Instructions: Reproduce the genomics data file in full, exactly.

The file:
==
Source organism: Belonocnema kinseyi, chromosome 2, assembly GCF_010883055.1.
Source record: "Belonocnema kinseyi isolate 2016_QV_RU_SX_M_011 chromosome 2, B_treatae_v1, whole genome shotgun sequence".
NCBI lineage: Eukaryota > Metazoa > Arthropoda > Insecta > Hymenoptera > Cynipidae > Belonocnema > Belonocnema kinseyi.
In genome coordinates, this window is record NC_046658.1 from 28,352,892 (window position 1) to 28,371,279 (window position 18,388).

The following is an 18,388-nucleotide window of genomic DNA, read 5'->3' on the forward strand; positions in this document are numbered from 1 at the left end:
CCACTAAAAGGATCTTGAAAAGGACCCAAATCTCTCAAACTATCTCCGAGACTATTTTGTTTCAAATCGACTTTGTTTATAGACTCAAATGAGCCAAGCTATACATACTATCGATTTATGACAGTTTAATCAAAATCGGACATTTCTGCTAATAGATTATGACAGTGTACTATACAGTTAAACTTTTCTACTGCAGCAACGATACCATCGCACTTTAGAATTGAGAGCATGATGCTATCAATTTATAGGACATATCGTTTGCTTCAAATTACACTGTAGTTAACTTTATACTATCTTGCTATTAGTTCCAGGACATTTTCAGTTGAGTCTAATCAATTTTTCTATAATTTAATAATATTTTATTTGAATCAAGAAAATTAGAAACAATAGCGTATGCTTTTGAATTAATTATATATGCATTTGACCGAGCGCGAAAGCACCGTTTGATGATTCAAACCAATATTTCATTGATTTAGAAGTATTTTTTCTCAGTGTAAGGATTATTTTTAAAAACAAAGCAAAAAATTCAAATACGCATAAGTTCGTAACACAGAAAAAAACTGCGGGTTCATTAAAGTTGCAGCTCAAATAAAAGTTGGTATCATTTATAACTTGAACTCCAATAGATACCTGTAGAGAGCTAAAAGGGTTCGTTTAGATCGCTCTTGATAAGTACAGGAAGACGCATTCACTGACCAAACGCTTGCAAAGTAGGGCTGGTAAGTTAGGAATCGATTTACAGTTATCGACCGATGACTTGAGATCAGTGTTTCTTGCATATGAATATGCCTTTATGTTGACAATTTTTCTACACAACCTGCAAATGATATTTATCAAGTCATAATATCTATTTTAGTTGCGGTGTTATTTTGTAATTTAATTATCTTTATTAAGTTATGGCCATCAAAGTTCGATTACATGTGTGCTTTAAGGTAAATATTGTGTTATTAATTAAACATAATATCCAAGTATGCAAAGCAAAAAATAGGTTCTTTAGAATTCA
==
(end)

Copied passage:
Source organism: Belonocnema kinseyi, chromosome 2, assembly GCF_010883055.1.
Source record: "Belonocnema kinseyi isolate 2016_QV_RU_SX_M_011 chromosome 2, B_treatae_v1, whole genome shotgun sequence".
NCBI lineage: Eukaryota > Metazoa > Arthropoda > Insecta > Hymenoptera > Cynipidae > Belonocnema > Belonocnema kinseyi.
In genome coordinates, this window is record NC_046658.1 from 28,352,892 (window position 1) to 28,371,279 (window position 18,388).

The following is an 18,388-nucleotide window of genomic DNA, read 5'->3' on the forward strand; positions in this document are numbered from 1 at the left end:
CCACTAAAAGGATCTTGAAAAGGACCCAAATCTCTCAAACTATCTCCGAGACTATTTTGTTTCAAATCGACTTTGTTTATAGACTCAAATGAGCCAAGCTATACATACTATCGATTTATGACAGTTTAATCAAAATCGGACATTTCTGCTAATAGATTATGACAGTGTACTATACAGTTAAACTTTTCTACTGCAGCAACGATACCATCGCACTTTAGAATTGAGAGCATGATGCTATCAATTTATAGGACATATCGTTTGCTTCAAATTACACTGTAGTTAACTTTATACTATCTTGCTATTAGTTCCAGGACATTTTCAGTTGAGTCTAATCAATTTTTCTATAATTTAATAATATTTTATTTGAATCAAGAAAATTAGAAACAATAGCGTATGCTTTTGAATTAATTATATATGCATTTGACCGAGCGCGAAAGCACCGTTTGATGATTCAAACCAATATTTCATTGATTTAGAAGTATTTTTTCTCAGTGTAAGGATTATTTTTAAAAACAAAGCAAAAAATTCAAATACGCATAAGTTCGTAACACAGAAAAAAACTGCGGGTTCATTAAAGTTGCAGCTCAAATAAAAGTTGGTATCATTTATAACTTGAACTCCAATAGATACCTGTAGAGAGCTAAAAGGGTTCGTTTAGATCGCTCTTGATAAGTACAGGAAGACGCATTCACTGACCAAACGCTTGCAAAGTAGGGCTGGTAAGTTAGGAATCGATTTACAGTTATCGACCGATGACTTGAGATCAGTGTTTCTTGCATATGAATATGCCTTTATGTTGACAATTTTTCTACACAACCTGCAAATGATATTTATCAAGTCATAATATCTATTTTAGTTGCGGTGTTATTTTGTAATTTAATTATCTTTATTAAGTTATGGCCATCAAAGTTCGATTACATGTGTGCTTTAAGGTAAATATTGTGTTATTAATTAAACATAATATCCAAGTATGCAAAGCAAAAAATAGGTTCTTTAGAATTCA